On this night, while I watch democracy in action here,  I’m rembering that this is our fourteenth  presidential election since Castro gained power in Cuba in 1959.  We freely voted in 1960, 1964, 1968, 1972, 1976, 1980, 1984, 1988, 1992, 1996, 2000, 2004, 2008, and now, in 2012.  A lifetime.   I remember all those elections, as well as the 1956 election when I was just a small child.  In all that time, there has not been a free election in Cuba.  Imagine that.  Yet so-called experts, and “humanitarians”  praise the “achievements” of the “revolution”.   They do so oblivious to Cuba’s decline,  oblivious to Cuba as a state sponsor of terror, oblivious to the mass executions and exile, oblivious to Cuba’s position on Genocide Watch, oblivious to the decades of Cuba’s political prisoners listed as prisoners of conscience by Amnesty International, and the testimony of Cuban survivors now living in freedom.  How is it possible, that these murderous tyrants are sill in power after 53 years?   Castro seized power just 14 years after the end of WWII, and the apparent triumph of good over evil.  How is it possible that this dictator was allowed to take over our neighbor just 90 miles from our southern shore,  and here we are 53 years later and they are still in power?  A neighbor by the way whose women gave their wedding rings and other jewels in support of our revolution.  A neighbor whose sons fought along side ours in war.   I am horrified by what is happening in Cuba, and by the lack of real  interest in Washington.  If the U.S. supports freedom, then it far past the time for an appropriate response  from any American administration.  Don’t talk about it,  just get it done. 

Repression reigns in Cuba.  There has been much talk of reforms in Cuba, but talk is cheap and meaningless without proof of action.  There is no real reform,  not when the regime  models itself after Nazi Germany, and once again, humanity is squashed and freely written words are burned on the pyre of repressive  evil.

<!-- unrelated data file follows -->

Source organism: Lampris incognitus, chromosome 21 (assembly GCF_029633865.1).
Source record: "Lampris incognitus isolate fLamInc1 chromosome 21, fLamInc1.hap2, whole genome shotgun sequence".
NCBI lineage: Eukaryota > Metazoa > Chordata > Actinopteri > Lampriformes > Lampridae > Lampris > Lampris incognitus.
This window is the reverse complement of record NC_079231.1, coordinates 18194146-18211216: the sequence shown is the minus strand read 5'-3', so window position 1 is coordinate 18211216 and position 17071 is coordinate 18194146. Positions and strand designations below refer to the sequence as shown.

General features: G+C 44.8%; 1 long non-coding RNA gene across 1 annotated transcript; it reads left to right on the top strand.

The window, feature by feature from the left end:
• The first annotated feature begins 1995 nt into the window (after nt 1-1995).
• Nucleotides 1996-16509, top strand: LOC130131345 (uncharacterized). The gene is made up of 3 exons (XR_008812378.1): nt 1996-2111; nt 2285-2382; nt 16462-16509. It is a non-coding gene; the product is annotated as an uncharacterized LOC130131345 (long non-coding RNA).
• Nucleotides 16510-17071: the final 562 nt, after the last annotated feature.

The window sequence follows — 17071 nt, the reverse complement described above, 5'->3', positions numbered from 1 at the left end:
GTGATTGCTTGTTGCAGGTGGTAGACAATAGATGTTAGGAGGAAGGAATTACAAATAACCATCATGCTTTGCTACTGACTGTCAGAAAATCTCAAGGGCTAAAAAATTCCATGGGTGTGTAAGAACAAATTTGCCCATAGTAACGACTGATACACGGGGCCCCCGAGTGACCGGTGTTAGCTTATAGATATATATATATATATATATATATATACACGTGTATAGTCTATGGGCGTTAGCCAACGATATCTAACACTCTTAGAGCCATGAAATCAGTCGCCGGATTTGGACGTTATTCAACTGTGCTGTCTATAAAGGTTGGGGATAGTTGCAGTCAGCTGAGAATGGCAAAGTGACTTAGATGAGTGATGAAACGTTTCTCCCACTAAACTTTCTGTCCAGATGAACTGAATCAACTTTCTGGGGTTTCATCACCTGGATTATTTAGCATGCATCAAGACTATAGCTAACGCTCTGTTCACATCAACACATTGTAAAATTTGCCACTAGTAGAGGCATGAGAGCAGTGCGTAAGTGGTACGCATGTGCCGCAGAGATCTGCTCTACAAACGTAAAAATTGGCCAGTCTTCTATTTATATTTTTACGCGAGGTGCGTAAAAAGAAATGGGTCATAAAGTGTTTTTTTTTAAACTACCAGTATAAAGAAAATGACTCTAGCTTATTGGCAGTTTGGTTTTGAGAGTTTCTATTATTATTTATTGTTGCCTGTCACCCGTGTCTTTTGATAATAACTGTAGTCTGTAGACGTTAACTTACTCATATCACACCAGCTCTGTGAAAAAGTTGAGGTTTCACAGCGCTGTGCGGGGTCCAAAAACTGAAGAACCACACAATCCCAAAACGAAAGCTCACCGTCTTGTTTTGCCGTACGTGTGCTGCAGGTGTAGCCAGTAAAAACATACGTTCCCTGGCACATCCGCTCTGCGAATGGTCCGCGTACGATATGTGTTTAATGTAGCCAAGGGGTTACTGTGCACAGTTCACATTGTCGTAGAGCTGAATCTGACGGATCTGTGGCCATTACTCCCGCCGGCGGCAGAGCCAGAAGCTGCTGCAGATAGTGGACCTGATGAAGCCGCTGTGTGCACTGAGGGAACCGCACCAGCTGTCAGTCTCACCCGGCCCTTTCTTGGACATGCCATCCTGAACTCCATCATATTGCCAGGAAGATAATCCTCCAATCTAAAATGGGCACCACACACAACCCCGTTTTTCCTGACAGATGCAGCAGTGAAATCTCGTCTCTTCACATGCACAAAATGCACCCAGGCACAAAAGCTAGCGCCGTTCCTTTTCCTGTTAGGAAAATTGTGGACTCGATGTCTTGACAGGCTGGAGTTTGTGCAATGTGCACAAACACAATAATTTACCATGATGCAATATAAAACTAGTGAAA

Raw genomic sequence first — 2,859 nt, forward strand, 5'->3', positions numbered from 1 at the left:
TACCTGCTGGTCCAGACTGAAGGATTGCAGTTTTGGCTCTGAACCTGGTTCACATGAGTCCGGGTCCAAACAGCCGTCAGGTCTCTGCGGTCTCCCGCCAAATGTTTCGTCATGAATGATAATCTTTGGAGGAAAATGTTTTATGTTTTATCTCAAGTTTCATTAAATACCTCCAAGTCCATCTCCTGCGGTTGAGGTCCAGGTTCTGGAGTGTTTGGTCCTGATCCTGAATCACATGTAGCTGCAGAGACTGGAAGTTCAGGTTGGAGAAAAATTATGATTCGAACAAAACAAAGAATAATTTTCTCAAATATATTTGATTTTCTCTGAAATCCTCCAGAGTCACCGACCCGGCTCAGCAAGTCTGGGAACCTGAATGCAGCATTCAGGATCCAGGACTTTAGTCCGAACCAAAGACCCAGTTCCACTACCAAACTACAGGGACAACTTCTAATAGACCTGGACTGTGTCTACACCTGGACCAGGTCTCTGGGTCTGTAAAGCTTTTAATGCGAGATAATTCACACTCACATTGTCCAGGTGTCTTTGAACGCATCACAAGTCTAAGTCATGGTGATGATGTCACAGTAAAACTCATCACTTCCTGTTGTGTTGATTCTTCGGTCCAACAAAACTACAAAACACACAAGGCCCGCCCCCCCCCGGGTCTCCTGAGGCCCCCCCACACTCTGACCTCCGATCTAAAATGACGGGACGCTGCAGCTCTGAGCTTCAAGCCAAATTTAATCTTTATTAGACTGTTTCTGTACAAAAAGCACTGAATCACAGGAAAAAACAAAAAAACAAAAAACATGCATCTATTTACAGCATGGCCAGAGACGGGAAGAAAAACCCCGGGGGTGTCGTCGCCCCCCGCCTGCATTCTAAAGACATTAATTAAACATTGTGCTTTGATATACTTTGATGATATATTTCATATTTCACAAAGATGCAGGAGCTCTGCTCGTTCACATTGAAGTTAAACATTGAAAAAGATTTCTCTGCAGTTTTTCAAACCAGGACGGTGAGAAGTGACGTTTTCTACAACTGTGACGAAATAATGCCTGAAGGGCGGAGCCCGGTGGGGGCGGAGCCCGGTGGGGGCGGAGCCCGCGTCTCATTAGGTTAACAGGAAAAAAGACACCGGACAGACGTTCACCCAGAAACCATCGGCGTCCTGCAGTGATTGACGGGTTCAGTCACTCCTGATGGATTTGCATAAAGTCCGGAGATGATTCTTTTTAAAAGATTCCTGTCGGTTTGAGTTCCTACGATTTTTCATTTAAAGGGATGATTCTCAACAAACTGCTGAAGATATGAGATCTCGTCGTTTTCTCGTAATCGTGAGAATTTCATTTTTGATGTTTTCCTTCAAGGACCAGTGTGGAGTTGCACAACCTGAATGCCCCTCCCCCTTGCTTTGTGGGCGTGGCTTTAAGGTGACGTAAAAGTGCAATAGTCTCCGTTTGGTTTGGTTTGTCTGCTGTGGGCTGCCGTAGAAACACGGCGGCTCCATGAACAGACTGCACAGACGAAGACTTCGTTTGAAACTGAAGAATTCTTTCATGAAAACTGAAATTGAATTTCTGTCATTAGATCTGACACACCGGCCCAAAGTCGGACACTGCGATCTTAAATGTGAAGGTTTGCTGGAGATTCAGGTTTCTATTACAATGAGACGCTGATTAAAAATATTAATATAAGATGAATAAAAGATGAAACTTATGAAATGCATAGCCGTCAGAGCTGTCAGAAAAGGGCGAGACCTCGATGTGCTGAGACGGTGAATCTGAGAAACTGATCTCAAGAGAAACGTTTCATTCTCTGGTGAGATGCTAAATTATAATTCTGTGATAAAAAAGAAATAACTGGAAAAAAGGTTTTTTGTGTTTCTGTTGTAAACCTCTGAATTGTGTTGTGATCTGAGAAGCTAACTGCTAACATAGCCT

From Capitol Hill Cubans:

Public Bonfires for Dissident’s Documents

at 6:28 PM Wednesday, August 29, 2012

Yesterday, the Castro regime arrested Cuban pro-democracy leader and former political prisoner Angel Moya.

His crime?

Distributing copies of a document entitled, “Citizens’ Demand for Another Cuba,” which advocates for Cuba’s adherence to the U.N.’s Civil and Political Rights covenants and to the Universal Declaration of Human Rights.

This is the same document that was being distributed by three dissidents (Diosbel Suárez, Idalberto Acuña and Santiago Cardoso) on August 16th, when they were brutally beaten, arrested and doused with pepper gas.

Now, the Castro regime is preparing public bonfires to burn the copies of this document and other papers confiscated from dissidents.

Sadly predictable

“Defecating on Fidel Castro’s Mother”

Capitol Hill Cubans:

Cuban pro-democracy activists Gertrudis Ojeda Suárez and Yoandris Ricardo Mir are each facing two-year prison sentences.

Their crime?

Defecating on Fidel Castro’s mother.”

No joke. That’s what the official documents stated at a judicial proceeding against them in the eastern town of Banes.

The truth is that the couple hung anti-Castro signs outside their home.

This resulted in a harassment campaign against them and their three children, with tar thrown at their home, and now a two-year prison sentence.

Ojeda is a member of the Ladies in White.